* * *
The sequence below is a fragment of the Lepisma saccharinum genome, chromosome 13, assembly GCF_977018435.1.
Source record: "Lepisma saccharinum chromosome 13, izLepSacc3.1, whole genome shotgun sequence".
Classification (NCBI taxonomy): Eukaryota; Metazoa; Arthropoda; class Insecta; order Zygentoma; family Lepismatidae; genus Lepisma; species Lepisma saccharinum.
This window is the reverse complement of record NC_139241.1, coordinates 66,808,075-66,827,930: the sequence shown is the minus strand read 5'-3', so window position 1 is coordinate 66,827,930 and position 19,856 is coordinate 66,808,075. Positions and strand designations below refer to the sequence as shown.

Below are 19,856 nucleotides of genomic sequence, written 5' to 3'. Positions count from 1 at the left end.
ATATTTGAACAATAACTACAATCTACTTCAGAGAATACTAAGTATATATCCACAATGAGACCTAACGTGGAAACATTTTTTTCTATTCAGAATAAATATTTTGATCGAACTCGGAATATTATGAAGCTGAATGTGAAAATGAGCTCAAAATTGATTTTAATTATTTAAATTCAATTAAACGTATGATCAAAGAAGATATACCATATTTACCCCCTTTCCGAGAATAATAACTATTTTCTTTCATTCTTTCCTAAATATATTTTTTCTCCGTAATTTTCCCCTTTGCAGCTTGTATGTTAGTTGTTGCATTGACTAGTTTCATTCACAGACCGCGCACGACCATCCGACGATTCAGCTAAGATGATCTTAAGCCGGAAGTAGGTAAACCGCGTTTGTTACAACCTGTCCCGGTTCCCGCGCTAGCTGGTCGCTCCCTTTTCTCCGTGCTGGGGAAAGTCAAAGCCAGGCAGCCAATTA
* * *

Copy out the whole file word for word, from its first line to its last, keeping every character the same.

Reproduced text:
The sequence below is a fragment of the Lepisma saccharinum genome, chromosome 13, assembly GCF_977018435.1.
Source record: "Lepisma saccharinum chromosome 13, izLepSacc3.1, whole genome shotgun sequence".
Classification (NCBI taxonomy): Eukaryota; Metazoa; Arthropoda; class Insecta; order Zygentoma; family Lepismatidae; genus Lepisma; species Lepisma saccharinum.
This window is the reverse complement of record NC_139241.1, coordinates 66,808,075-66,827,930: the sequence shown is the minus strand read 5'-3', so window position 1 is coordinate 66,827,930 and position 19,856 is coordinate 66,808,075. Positions and strand designations below refer to the sequence as shown.

Below are 19,856 nucleotides of genomic sequence, written 5' to 3'. Positions count from 1 at the left end.
ATATTTGAACAATAACTACAATCTACTTCAGAGAATACTAAGTATATATCCACAATGAGACCTAACGTGGAAACATTTTTTTCTATTCAGAATAAATATTTTGATCGAACTCGGAATATTATGAAGCTGAATGTGAAAATGAGCTCAAAATTGATTTTAATTATTTAAATTCAATTAAACGTATGATCAAAGAAGATATACCATATTTACCCCCTTTCCGAGAATAATAACTATTTTCTTTCATTCTTTCCTAAATATATTTTTTCTCCGTAATTTTCCCCTTTGCAGCTTGTATGTTAGTTGTTGCATTGACTAGTTTCATTCACAGACCGCGCACGACCATCCGACGATTCAGCTAAGATGATCTTAAGCCGGAAGTAGGTAAACCGCGTTTGTTACAACCTGTCCCGGTTCCCGCGCTAGCTGGTCGCTCCCTTTTCTCCGTGCTGGGGAAAGTCAAAGCCAGGCAGCCAATTA